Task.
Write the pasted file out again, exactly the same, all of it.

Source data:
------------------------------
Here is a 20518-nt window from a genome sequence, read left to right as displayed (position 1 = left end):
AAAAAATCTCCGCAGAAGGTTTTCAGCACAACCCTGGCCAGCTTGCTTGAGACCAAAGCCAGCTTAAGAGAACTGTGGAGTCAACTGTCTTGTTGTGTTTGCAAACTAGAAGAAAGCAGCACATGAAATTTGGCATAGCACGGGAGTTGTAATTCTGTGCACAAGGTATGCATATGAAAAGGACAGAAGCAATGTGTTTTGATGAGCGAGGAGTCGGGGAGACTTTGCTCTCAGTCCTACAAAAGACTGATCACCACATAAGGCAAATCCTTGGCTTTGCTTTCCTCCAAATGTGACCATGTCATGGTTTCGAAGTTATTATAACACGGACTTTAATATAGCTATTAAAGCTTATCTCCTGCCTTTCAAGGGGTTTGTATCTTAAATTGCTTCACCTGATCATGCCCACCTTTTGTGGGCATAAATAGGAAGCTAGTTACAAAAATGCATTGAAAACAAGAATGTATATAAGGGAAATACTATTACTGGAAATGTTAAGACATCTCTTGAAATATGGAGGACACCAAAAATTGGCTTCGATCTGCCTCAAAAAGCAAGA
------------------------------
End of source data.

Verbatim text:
Here is a 20518-nt window from a genome sequence, read left to right as displayed (position 1 = left end):
AAAAAATCTCCGCAGAAGGTTTTCAGCACAACCCTGGCCAGCTTGCTTGAGACCAAAGCCAGCTTAAGAGAACTGTGGAGTCAACTGTCTTGTTGTGTTTGCAAACTAGAAGAAAGCAGCACATGAAATTTGGCATAGCACGGGAGTTGTAATTCTGTGCACAAGGTATGCATATGAAAAGGACAGAAGCAATGTGTTTTGATGAGCGAGGAGTCGGGGAGACTTTGCTCTCAGTCCTACAAAAGACTGATCACCACATAAGGCAAATCCTTGGCTTTGCTTTCCTCCAAATGTGACCATGTCATGGTTTCGAAGTTATTATAACACGGACTTTAATATAGCTATTAAAGCTTATCTCCTGCCTTTCAAGGGGTTTGTATCTTAAATTGCTTCACCTGATCATGCCCACCTTTTGTGGGCATAAATAGGAAGCTAGTTACAAAAATGCATTGAAAACAAGAATGTATATAAGGGAAATACTATTACTGGAAATGTTAAGACATCTCTTGAAATATGGAGGACACCAAAAATTGGCTTCGATCTGCCTCAAAAAGCAAGA